I still remember a conversation I had a number of years ago with a Starbucks barista in Hillsboro who told me she was paying 28% interest on a loan for a car she’d just bought from a local dealer. I was appalled.
Some Oregonians are being victimized much worse than that today.
Oregon is one of eight states that allow payday loans and have banks that charge as much as or more than state-licensed payday lenders, according to an analysis just-released by The Pew Charitable Trusts, an independent non-profit that aims to serve the public interest by improving public policy, informing the public, and invigorating civic life.
Oregon laws limit payday loan charges, but PEW reports that some payday lenders are partnering with several state-chartered banks supervised by the Federal Deposit Insurance Corp. (FDIC) under so-called “rent-a-bank” arrangements to issue loans with prices that exceed these limits. The banks originate the loans on the lenders’ behalf.
The Federal Deposit Insurance Corp. supervises the six banks known to be having these arrangements, some of which have annual percentage rates that typically range from the 90%s to the low 200%s. —rates that are much higher than what banks usually charge or that the laws of many borrowers’ states permit.
The PEW analysis cited a situation in Virginia where a car title lender makes loans that it contends do not have to comply with Virginia law because they are originated by a Utah-based bank. This lender issued a three-year, $2,272 loan with an annual percentage rate (APR) of 98.7%, and $4,867 in finance charges. That meant the borrower repaid $7,139 on a $2,272 loan.
According to the National Consumer Law Center, cited by PEW, a business called OppLoans (aka OppFi) uses FDIC-supervised FinWise Bank (Utah), Capital Community Bank (CC Bank) (Utah), and First Electronic Bank, a Utah industrial bank, to make installment loans in Oregon of $500 to $4,000 at 160% APR.
Here’s what an Oregonian taking out a $4000 five-year car loan from OppLoans with an annual APR) of 160% would pay back:
Monthly Payment: $533.63
Total Paid: $32,017.80
Total Interest: $28,017.80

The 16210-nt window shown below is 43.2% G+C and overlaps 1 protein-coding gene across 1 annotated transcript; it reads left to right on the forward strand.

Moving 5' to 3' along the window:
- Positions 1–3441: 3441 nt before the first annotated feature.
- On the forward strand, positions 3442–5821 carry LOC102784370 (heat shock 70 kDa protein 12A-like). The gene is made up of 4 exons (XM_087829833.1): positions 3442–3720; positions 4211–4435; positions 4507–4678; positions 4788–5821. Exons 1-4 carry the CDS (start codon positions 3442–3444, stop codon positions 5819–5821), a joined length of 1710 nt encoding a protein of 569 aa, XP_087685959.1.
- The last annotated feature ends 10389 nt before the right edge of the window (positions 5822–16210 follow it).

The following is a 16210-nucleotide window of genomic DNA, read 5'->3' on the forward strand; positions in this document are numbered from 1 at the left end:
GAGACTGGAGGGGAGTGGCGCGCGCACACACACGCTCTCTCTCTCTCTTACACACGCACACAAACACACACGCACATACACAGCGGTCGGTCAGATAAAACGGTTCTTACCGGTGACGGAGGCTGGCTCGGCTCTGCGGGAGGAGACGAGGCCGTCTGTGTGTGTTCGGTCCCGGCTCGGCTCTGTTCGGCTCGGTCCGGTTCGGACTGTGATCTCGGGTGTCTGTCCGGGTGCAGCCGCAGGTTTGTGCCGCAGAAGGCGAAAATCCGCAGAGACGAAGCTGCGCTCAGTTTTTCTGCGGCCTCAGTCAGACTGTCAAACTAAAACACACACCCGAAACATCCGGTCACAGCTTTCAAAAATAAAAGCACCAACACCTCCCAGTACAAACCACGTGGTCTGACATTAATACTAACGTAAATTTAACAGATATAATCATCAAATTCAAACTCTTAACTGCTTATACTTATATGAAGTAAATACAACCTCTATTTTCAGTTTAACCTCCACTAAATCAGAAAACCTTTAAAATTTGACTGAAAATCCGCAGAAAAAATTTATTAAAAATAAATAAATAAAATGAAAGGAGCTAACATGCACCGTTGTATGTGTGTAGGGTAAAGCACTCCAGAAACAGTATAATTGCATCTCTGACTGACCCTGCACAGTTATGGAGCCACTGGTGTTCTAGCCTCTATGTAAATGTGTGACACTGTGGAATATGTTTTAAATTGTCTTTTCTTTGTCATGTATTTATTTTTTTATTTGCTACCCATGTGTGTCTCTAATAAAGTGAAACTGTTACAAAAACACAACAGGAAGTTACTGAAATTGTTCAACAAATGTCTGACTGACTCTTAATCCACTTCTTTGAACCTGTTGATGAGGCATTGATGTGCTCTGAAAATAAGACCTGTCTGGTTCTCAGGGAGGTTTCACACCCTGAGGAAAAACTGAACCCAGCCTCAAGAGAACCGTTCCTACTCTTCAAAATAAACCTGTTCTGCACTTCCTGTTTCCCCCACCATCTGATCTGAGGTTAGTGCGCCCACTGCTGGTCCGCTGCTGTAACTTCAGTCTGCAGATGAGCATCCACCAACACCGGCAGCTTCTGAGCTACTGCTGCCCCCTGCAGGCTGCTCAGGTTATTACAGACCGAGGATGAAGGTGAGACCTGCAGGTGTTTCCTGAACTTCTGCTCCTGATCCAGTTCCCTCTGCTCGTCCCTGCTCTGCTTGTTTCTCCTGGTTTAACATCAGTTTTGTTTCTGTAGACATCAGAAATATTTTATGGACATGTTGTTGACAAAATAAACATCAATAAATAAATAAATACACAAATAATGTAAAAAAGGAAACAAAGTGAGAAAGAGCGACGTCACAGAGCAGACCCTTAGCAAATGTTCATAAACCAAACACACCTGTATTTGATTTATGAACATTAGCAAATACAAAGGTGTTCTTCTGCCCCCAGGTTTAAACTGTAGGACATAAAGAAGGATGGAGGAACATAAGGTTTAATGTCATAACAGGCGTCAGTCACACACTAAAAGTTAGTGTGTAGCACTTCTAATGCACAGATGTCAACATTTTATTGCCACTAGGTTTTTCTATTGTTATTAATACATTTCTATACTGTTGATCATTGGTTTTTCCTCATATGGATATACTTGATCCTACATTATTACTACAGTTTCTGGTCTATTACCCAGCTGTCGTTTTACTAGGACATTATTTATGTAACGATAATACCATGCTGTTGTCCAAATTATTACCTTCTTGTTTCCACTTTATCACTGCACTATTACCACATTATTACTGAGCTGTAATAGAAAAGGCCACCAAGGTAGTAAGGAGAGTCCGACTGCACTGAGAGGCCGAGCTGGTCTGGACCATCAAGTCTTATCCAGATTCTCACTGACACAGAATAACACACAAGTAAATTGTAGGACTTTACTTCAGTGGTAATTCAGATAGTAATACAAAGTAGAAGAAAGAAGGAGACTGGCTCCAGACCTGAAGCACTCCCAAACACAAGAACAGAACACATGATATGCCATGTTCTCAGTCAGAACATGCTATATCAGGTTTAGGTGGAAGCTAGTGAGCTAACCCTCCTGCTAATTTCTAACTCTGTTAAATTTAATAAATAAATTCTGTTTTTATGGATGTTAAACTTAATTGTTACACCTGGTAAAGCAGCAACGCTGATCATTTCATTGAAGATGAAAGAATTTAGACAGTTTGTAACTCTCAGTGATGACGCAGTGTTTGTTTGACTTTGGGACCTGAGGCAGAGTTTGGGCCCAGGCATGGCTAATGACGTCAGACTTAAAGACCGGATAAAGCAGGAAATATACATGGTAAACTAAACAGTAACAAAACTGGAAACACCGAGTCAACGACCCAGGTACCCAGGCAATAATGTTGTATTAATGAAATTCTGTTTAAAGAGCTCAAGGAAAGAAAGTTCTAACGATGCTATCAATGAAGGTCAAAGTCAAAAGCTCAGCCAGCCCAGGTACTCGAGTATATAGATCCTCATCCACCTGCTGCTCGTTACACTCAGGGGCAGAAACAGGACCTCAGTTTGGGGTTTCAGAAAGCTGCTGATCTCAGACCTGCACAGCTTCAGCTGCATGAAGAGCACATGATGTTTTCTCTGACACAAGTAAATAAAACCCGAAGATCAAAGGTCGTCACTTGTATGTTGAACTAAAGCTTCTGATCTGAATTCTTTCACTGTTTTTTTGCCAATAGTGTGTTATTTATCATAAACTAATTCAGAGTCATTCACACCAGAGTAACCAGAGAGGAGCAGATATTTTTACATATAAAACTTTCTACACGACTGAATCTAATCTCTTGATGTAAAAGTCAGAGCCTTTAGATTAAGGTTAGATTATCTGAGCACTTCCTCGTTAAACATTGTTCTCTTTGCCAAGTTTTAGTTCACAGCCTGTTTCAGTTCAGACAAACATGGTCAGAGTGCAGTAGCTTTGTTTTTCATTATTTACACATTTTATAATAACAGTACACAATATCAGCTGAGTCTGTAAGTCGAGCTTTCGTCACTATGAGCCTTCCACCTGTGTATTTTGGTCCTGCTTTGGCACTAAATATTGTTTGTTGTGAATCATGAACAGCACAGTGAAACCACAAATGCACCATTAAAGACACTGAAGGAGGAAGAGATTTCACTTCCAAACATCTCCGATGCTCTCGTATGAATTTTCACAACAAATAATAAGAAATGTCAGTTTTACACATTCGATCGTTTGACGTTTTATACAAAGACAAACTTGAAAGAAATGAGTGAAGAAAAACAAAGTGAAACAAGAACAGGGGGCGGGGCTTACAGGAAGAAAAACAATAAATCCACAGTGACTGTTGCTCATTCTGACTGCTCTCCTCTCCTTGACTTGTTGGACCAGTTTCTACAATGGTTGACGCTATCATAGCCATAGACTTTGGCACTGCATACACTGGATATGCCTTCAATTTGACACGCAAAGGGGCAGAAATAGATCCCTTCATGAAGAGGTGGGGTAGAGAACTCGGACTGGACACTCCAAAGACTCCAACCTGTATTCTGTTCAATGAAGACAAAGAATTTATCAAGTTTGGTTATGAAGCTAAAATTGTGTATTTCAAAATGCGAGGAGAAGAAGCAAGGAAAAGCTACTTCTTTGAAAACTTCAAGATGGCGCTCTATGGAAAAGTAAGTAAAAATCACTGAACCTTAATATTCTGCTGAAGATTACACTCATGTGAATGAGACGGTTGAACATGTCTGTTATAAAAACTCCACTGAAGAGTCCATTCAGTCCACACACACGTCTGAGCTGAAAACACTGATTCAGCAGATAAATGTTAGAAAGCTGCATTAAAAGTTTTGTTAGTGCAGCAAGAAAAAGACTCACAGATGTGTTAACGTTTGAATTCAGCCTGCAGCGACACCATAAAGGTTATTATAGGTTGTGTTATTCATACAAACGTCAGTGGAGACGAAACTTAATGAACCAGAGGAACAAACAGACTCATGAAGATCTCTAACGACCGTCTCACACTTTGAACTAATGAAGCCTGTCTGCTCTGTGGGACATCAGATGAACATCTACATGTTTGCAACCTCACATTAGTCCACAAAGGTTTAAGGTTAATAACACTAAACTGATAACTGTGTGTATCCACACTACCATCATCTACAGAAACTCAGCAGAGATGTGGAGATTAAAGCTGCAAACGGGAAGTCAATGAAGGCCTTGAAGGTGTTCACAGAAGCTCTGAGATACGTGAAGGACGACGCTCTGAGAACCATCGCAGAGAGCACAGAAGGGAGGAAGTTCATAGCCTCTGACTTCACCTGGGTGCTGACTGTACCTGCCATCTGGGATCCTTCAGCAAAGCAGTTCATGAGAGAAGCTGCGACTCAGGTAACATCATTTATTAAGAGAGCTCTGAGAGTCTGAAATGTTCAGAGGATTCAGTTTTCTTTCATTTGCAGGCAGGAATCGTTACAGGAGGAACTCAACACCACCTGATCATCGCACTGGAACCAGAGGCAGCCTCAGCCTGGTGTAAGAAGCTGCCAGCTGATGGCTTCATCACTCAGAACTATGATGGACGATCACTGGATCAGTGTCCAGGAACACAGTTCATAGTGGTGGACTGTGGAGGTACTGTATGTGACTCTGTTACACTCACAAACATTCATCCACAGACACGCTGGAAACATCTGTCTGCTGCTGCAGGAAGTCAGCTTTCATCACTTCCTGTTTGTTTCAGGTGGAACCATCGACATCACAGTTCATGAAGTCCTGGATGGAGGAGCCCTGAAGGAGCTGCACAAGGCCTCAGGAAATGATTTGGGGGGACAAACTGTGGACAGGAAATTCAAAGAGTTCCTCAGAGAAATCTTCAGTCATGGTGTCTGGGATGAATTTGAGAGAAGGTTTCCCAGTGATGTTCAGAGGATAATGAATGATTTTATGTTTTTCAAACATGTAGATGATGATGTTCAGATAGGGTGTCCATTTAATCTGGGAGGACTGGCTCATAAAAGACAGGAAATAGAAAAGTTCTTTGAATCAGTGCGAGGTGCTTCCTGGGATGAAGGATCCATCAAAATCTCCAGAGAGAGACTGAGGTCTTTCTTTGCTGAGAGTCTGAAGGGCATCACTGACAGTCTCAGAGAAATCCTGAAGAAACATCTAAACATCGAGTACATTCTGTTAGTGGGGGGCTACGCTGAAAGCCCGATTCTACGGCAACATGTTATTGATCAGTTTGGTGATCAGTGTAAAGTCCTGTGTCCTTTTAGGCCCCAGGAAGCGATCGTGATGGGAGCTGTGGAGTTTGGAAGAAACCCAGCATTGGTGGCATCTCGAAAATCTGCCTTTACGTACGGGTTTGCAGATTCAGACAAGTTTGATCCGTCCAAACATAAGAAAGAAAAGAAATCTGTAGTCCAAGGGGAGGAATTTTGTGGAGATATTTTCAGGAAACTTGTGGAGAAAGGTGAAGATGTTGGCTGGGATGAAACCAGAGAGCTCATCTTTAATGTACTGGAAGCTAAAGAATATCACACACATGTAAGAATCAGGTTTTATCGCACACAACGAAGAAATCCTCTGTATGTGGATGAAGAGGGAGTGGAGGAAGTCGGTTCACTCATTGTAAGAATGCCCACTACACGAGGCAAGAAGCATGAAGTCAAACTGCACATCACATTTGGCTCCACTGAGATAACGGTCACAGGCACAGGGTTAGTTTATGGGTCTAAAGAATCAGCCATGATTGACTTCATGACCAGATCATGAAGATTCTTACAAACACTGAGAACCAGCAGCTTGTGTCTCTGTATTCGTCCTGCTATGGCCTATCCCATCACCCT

Figuring out what a loan will cost each payment period and over time can be complicated.
NetCredit (“We’re committed to helping our customers find success in their financial journeys.”), a subsidiary of Chicago-based Enova International, Inc. (NYSE: ENVA), offers a maximum loan of $5000.
Its website says 10% of each Cash Advance is deducted from the amount requested before the advance proceeds are delivered to the borrower.
Each billing cycle, the borrower’s minimum payment includes 5% (if payments are made monthly) or 2.5% (if payments are made bi-weekly or semi-monthly) of the cash balance, plus a Statement Balance Fee based on the cash advance balance. A fee table spells out how the Statement Balance Fee is assessed and the corresponding amounts.
If a statement shows a Cash Advance Balance of $1,000.01 – $1,100.00, the fee is $55.00 if the borrower pays bi-weekly or semi monthly and $110 if the borrower pays monthly. If the statement shows a Cash Advance Balance of $4,800.01 – $4,900.00, the fee is $245 if the borrower pays bi-weekly or semi monthly and $490 if the borrower pays monthly.
Each Billing Cycle, the minimum payment will include a portion of the Cash Advance Balance plus a Statement Balance Fee based on the Cash Advance Balance.
You try to figure it all out.
“Competition in markets, including credit markets, typically drives down costs,” the Pew analysis says. “However, Pew’s prior research has found that people seeking payday loans focus on how quickly they can borrow, how likely they are to be approved, and the ease of borrowing. Payday lenders therefore tend to compete on these factors rather than price because their customers are in dire financial straits. Borrowers’ low sensitivity to cost when they are in distress explains the lack of price competition in payday lending.”
PEW is adamant that aggressive action is needed to shut down these abusive loans.
“As the Office of the Comptroller of the Currency (OCC), FDIC, and other federal banking regulators consider new guidance for how banks can better manage third-party risk, they should take this opportunity to scrutinize the high-cost lending partnerships among a few of the banks regulated by the FDIC,” Alex Horowitz and Gabe Kravitz with The Pew Charitable Trusts’ consumer finance project said in a Feb. 2022 Opinion piece in the Hill.
They’re right on the money. These exploitative high-cost rent-a-bank loans need to end.